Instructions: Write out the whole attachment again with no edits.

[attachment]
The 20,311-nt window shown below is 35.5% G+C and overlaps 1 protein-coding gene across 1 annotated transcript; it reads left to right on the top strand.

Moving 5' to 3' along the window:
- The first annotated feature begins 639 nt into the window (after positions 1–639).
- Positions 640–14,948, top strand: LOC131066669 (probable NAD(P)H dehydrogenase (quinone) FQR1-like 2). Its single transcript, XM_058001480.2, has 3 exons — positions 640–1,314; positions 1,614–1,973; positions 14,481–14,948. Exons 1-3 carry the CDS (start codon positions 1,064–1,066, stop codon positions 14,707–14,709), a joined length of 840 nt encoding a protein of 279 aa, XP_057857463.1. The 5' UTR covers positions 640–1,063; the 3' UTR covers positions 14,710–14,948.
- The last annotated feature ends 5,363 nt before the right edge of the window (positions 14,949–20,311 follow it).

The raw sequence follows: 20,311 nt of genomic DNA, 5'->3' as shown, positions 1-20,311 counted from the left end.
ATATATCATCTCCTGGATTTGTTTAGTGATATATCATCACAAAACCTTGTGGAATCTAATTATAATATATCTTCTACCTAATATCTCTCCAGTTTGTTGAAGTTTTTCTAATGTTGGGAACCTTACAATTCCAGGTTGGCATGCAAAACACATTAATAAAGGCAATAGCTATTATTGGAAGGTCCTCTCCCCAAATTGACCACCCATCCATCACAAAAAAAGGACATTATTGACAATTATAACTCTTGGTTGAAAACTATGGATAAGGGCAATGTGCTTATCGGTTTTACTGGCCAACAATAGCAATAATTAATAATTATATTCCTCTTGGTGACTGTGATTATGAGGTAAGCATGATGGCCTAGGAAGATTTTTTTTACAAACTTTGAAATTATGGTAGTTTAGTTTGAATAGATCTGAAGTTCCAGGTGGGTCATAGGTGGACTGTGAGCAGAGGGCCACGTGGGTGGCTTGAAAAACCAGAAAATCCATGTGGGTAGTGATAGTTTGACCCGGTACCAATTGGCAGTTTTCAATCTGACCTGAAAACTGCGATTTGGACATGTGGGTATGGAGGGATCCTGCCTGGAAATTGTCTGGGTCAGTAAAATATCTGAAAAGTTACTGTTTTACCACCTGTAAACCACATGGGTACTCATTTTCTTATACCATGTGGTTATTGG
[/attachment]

The 20,311-nt window shown below is 35.5% G+C and overlaps 1 protein-coding gene across 1 annotated transcript; it reads left to right on the top strand.

Moving 5' to 3' along the window:
- The first annotated feature begins 639 nt into the window (after positions 1–639).
- Positions 640–14,948, top strand: LOC131066669 (probable NAD(P)H dehydrogenase (quinone) FQR1-like 2). Its single transcript, XM_058001480.2, has 3 exons — positions 640–1,314; positions 1,614–1,973; positions 14,481–14,948. Exons 1-3 carry the CDS (start codon positions 1,064–1,066, stop codon positions 14,707–14,709), a joined length of 840 nt encoding a protein of 279 aa, XP_057857463.1. The 5' UTR covers positions 640–1,063; the 3' UTR covers positions 14,710–14,948.
- The last annotated feature ends 5,363 nt before the right edge of the window (positions 14,949–20,311 follow it).

The raw sequence follows: 20,311 nt of genomic DNA, 5'->3' as shown, positions 1-20,311 counted from the left end.
ATATATCATCTCCTGGATTTGTTTAGTGATATATCATCACAAAACCTTGTGGAATCTAATTATAATATATCTTCTACCTAATATCTCTCCAGTTTGTTGAAGTTTTTCTAATGTTGGGAACCTTACAATTCCAGGTTGGCATGCAAAACACATTAATAAAGGCAATAGCTATTATTGGAAGGTCCTCTCCCCAAATTGACCACCCATCCATCACAAAAAAAGGACATTATTGACAATTATAACTCTTGGTTGAAAACTATGGATAAGGGCAATGTGCTTATCGGTTTTACTGGCCAACAATAGCAATAATTAATAATTATATTCCTCTTGGTGACTGTGATTATGAGGTAAGCATGATGGCCTAGGAAGATTTTTTTTACAAACTTTGAAATTATGGTAGTTTAGTTTGAATAGATCTGAAGTTCCAGGTGGGTCATAGGTGGACTGTGAGCAGAGGGCCACGTGGGTGGCTTGAAAAACCAGAAAATCCATGTGGGTAGTGATAGTTTGACCCGGTACCAATTGGCAGTTTTCAATCTGACCTGAAAACTGCGATTTGGACATGTGGGTATGGAGGGATCCTGCCTGGAAATTGTCTGGGTCAGTAAAATATCTGAAAAGTTACTGTTTTACCACCTGTAAACCACATGGGTACTCATTTTCTTATACCATGTGGTTATTGG